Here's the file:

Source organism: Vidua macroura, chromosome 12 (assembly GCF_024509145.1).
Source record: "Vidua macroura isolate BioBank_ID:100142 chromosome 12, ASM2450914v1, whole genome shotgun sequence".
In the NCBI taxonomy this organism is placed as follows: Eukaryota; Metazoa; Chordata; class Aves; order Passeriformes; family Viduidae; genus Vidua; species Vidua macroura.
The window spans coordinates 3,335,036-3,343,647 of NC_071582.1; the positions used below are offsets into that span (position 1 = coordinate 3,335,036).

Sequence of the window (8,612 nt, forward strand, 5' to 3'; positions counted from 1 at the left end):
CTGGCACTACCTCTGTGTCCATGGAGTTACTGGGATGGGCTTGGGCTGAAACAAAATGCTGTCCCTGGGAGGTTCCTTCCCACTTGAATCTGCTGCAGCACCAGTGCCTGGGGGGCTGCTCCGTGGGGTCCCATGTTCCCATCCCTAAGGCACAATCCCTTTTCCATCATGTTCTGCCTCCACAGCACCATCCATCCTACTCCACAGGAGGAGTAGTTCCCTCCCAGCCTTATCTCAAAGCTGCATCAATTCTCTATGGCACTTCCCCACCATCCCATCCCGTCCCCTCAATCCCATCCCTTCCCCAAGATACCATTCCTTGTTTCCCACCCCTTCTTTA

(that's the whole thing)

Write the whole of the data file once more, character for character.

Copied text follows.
Source organism: Vidua macroura, chromosome 12 (assembly GCF_024509145.1).
Source record: "Vidua macroura isolate BioBank_ID:100142 chromosome 12, ASM2450914v1, whole genome shotgun sequence".
In the NCBI taxonomy this organism is placed as follows: Eukaryota; Metazoa; Chordata; class Aves; order Passeriformes; family Viduidae; genus Vidua; species Vidua macroura.
The window spans coordinates 3,335,036-3,343,647 of NC_071582.1; the positions used below are offsets into that span (position 1 = coordinate 3,335,036).

Sequence of the window (8,612 nt, forward strand, 5' to 3'; positions counted from 1 at the left end):
CTGGCACTACCTCTGTGTCCATGGAGTTACTGGGATGGGCTTGGGCTGAAACAAAATGCTGTCCCTGGGAGGTTCCTTCCCACTTGAATCTGCTGCAGCACCAGTGCCTGGGGGGCTGCTCCGTGGGGTCCCATGTTCCCATCCCTAAGGCACAATCCCTTTTCCATCATGTTCTGCCTCCACAGCACCATCCATCCTACTCCACAGGAGGAGTAGTTCCCTCCCAGCCTTATCTCAAAGCTGCATCAATTCTCTATGGCACTTCCCCACCATCCCATCCCGTCCCCTCAATCCCATCCCTTCCCCAAGATACCATTCCTTGTTTCCCACCCCTTCTTTA